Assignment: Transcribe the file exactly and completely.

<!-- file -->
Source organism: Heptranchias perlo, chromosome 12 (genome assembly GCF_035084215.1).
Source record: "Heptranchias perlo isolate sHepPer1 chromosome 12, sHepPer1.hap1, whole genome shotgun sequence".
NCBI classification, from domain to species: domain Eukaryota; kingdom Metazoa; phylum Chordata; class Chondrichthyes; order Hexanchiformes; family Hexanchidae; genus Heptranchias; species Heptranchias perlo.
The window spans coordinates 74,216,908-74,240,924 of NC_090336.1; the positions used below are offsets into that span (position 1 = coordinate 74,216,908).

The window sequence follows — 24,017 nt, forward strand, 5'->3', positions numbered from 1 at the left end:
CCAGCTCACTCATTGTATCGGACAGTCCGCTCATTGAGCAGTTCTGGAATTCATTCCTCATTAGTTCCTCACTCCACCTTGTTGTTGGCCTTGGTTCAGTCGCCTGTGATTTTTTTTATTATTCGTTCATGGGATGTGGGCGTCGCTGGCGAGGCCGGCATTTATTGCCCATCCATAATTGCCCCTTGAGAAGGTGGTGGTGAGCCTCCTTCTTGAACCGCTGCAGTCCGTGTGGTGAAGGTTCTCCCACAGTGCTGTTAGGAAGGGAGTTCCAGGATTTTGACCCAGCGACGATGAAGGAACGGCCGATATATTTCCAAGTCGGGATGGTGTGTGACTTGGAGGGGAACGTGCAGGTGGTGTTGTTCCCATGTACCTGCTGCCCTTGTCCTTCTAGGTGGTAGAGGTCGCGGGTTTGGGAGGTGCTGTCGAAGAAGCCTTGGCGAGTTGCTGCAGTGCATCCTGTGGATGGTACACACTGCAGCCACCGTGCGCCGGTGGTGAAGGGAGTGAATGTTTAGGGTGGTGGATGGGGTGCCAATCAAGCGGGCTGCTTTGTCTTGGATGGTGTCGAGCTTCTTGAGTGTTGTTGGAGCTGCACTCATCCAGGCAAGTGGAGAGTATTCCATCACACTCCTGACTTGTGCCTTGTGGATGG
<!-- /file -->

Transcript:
Source organism: Heptranchias perlo, chromosome 12 (genome assembly GCF_035084215.1).
Source record: "Heptranchias perlo isolate sHepPer1 chromosome 12, sHepPer1.hap1, whole genome shotgun sequence".
NCBI classification, from domain to species: domain Eukaryota; kingdom Metazoa; phylum Chordata; class Chondrichthyes; order Hexanchiformes; family Hexanchidae; genus Heptranchias; species Heptranchias perlo.
The window spans coordinates 74,216,908-74,240,924 of NC_090336.1; the positions used below are offsets into that span (position 1 = coordinate 74,216,908).

The window sequence follows — 24,017 nt, forward strand, 5'->3', positions numbered from 1 at the left end:
CCAGCTCACTCATTGTATCGGACAGTCCGCTCATTGAGCAGTTCTGGAATTCATTCCTCATTAGTTCCTCACTCCACCTTGTTGTTGGCCTTGGTTCAGTCGCCTGTGATTTTTTTTATTATTCGTTCATGGGATGTGGGCGTCGCTGGCGAGGCCGGCATTTATTGCCCATCCATAATTGCCCCTTGAGAAGGTGGTGGTGAGCCTCCTTCTTGAACCGCTGCAGTCCGTGTGGTGAAGGTTCTCCCACAGTGCTGTTAGGAAGGGAGTTCCAGGATTTTGACCCAGCGACGATGAAGGAACGGCCGATATATTTCCAAGTCGGGATGGTGTGTGACTTGGAGGGGAACGTGCAGGTGGTGTTGTTCCCATGTACCTGCTGCCCTTGTCCTTCTAGGTGGTAGAGGTCGCGGGTTTGGGAGGTGCTGTCGAAGAAGCCTTGGCGAGTTGCTGCAGTGCATCCTGTGGATGGTACACACTGCAGCCACCGTGCGCCGGTGGTGAAGGGAGTGAATGTTTAGGGTGGTGGATGGGGTGCCAATCAAGCGGGCTGCTTTGTCTTGGATGGTGTCGAGCTTCTTGAGTGTTGTTGGAGCTGCACTCATCCAGGCAAGTGGAGAGTATTCCATCACACTCCTGACTTGTGCCTTGTGGATGG